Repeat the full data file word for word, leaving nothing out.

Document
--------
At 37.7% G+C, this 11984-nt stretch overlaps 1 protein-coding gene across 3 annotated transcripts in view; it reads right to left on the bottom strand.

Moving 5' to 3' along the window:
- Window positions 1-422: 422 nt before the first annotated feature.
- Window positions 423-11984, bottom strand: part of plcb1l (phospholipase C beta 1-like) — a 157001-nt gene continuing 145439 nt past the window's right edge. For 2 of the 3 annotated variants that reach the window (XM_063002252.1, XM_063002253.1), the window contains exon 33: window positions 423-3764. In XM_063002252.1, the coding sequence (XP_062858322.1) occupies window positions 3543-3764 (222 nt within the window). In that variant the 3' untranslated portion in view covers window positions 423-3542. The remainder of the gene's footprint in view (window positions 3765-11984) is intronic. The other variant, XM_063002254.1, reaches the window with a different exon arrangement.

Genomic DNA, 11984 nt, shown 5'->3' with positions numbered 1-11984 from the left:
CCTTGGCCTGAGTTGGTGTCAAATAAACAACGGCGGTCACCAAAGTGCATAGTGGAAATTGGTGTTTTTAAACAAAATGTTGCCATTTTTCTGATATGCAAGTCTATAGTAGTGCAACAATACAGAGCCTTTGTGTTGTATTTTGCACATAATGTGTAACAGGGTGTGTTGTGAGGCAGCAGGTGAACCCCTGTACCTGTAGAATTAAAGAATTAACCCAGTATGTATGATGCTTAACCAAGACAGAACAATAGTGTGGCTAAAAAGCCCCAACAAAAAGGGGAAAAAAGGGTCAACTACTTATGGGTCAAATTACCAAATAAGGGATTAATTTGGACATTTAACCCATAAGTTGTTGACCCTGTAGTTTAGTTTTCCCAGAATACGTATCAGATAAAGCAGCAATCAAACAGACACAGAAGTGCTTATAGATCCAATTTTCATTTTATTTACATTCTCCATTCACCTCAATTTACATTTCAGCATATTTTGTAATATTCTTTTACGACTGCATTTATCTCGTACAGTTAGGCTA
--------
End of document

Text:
At 37.7% G+C, this 11984-nt stretch overlaps 1 protein-coding gene across 3 annotated transcripts in view; it reads right to left on the bottom strand.

Moving 5' to 3' along the window:
- Window positions 1-422: 422 nt before the first annotated feature.
- Window positions 423-11984, bottom strand: part of plcb1l (phospholipase C beta 1-like) — a 157001-nt gene continuing 145439 nt past the window's right edge. For 2 of the 3 annotated variants that reach the window (XM_063002252.1, XM_063002253.1), the window contains exon 33: window positions 423-3764. In XM_063002252.1, the coding sequence (XP_062858322.1) occupies window positions 3543-3764 (222 nt within the window). In that variant the 3' untranslated portion in view covers window positions 423-3542. The remainder of the gene's footprint in view (window positions 3765-11984) is intronic. The other variant, XM_063002254.1, reaches the window with a different exon arrangement.

Genomic DNA, 11984 nt, shown 5'->3' with positions numbered 1-11984 from the left:
CCTTGGCCTGAGTTGGTGTCAAATAAACAACGGCGGTCACCAAAGTGCATAGTGGAAATTGGTGTTTTTAAACAAAATGTTGCCATTTTTCTGATATGCAAGTCTATAGTAGTGCAACAATACAGAGCCTTTGTGTTGTATTTTGCACATAATGTGTAACAGGGTGTGTTGTGAGGCAGCAGGTGAACCCCTGTACCTGTAGAATTAAAGAATTAACCCAGTATGTATGATGCTTAACCAAGACAGAACAATAGTGTGGCTAAAAAGCCCCAACAAAAAGGGGAAAAAAGGGTCAACTACTTATGGGTCAAATTACCAAATAAGGGATTAATTTGGACATTTAACCCATAAGTTGTTGACCCTGTAGTTTAGTTTTCCCAGAATACGTATCAGATAAAGCAGCAATCAAACAGACACAGAAGTGCTTATAGATCCAATTTTCATTTTATTTACATTCTCCATTCACCTCAATTTACATTTCAGCATATTTTGTAATATTCTTTTACGACTGCATTTATCTCGTACAGTTAGGCTA